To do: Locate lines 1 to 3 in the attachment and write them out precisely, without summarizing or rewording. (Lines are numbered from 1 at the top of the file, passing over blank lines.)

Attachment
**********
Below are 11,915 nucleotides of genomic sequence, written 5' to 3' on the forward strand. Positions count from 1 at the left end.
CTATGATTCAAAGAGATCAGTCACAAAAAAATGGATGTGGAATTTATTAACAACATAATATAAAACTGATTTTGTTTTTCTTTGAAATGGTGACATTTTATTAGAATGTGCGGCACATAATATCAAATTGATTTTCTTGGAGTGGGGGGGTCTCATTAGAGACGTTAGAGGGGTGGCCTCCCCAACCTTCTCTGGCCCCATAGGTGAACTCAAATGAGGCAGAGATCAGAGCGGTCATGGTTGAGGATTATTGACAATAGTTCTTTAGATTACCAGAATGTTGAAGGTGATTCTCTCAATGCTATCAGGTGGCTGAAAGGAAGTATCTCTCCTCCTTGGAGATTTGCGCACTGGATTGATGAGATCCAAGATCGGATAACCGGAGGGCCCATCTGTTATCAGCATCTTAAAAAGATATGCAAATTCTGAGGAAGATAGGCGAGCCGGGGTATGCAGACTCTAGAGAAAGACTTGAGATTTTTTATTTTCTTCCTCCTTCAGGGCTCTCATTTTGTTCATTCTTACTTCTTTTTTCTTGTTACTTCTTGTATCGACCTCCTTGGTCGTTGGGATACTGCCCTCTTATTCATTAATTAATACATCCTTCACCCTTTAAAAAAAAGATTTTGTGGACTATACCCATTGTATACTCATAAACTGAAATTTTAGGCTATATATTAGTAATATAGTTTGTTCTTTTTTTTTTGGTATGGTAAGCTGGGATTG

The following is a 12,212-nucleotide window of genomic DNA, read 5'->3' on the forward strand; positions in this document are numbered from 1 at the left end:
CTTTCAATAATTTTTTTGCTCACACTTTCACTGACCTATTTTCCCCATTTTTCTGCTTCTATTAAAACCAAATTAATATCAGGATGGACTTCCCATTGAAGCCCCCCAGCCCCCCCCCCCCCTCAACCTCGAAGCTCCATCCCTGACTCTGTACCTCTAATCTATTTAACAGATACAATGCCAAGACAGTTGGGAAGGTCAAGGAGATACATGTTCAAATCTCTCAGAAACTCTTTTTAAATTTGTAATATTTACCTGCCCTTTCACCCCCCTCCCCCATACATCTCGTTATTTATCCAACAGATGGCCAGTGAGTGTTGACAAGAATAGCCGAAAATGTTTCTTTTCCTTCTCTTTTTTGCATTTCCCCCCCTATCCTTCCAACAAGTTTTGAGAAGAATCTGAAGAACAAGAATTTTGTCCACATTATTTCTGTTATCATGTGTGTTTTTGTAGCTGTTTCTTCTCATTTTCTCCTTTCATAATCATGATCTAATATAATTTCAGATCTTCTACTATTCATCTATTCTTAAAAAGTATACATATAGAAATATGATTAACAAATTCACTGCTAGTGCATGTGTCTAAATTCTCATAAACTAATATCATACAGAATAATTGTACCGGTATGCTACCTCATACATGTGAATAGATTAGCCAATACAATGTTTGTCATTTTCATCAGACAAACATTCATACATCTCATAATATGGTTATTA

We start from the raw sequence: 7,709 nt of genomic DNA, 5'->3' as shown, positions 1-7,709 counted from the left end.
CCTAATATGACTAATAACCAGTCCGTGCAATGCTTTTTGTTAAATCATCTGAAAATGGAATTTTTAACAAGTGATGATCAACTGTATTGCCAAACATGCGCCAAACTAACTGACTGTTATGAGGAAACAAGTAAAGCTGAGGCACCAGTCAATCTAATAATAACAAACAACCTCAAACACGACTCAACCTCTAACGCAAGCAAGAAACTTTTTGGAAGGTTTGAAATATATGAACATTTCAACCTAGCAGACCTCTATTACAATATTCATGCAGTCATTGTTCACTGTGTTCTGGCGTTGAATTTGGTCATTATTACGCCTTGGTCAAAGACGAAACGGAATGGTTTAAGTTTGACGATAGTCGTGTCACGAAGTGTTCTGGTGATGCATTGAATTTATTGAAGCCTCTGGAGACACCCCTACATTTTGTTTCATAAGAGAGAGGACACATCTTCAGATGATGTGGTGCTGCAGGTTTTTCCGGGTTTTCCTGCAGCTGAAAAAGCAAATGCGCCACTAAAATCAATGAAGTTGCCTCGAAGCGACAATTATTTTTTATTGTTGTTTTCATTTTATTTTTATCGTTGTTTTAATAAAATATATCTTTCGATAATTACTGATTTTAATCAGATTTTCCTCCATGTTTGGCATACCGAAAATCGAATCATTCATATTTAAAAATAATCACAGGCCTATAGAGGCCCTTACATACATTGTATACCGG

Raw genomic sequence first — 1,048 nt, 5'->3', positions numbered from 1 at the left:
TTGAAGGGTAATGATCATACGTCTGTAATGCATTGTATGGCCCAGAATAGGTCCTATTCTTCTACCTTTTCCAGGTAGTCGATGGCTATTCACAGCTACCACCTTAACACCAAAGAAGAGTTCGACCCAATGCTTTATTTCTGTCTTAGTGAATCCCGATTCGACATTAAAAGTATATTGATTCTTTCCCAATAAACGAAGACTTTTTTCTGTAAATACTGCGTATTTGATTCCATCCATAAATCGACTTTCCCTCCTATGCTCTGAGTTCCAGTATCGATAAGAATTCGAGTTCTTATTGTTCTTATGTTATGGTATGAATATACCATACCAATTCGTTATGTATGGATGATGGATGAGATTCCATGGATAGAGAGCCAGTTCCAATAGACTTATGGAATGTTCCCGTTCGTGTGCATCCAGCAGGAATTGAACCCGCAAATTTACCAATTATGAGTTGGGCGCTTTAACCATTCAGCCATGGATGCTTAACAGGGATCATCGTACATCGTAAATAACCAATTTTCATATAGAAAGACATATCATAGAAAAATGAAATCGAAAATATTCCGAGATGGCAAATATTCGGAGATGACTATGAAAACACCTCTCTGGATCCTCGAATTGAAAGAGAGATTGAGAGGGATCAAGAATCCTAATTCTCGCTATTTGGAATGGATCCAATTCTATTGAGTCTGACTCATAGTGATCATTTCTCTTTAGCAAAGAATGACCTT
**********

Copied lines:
Below are 11,915 nucleotides of genomic sequence, written 5' to 3' on the forward strand. Positions count from 1 at the left end.
CTATGATTCAAAGAGATCAGTCACAAAAAAATGGATGTGGAATTTATTAACAACATAATATAAAACTGATTTTGTTTTTCTTTGAAATGGTGACATTTTATTAGAATGTGCGGCACATAATATCAAATTGATTTTCTTGGAGTGGGGGGGTCTCATTAGAGACGTTAGAGGGGTGGCCTCCCCAACCTTCTCTGGCCCCATAGGTGAACTCAAATGAGGCAGAGATCAGAGCGGTCATGGTTGAGGATTATTGACAATAGTTCTTTAGATTACCAGAATGTTGAAGGTGATTCTCTCAATGCTATCAGGTGGCTGAAAGGAAGTATCTCTCCTCCTTGGAGATTTGCGCACTGGATTGATGAGATCCAAGATCGGATAACCGGAGGGCCCATCTGTTATCAGCATCTTAAAAAGATATGCAAATTCTGAGGAAGATAGGCGAGCCGGGGTATGCAGACTCTAGAGAAAGACTTGAGATTTTTTATTTTCTTCCTCCTTCAGGGCTCTCATTTTGTTCATTCTTACTTCTTTTTTCTTGTTACTTCTTGTATCGACCTCCTTGGTCGTTGGGATACTGCCCTCTTATTCATTAATTAATACATCCTTCACCCTTTAAAAAAAAGATTTTGTGGACTATACCCATTGTATACTCATAAACTGAAATTTTAGGCTATATATTAGTAATATAGTTTGTTCTTTTTTTTTTGGTATGGTAAGCTGGGATTG

The following is a 12,212-nucleotide window of genomic DNA, read 5'->3' on the forward strand; positions in this document are numbered from 1 at the left end: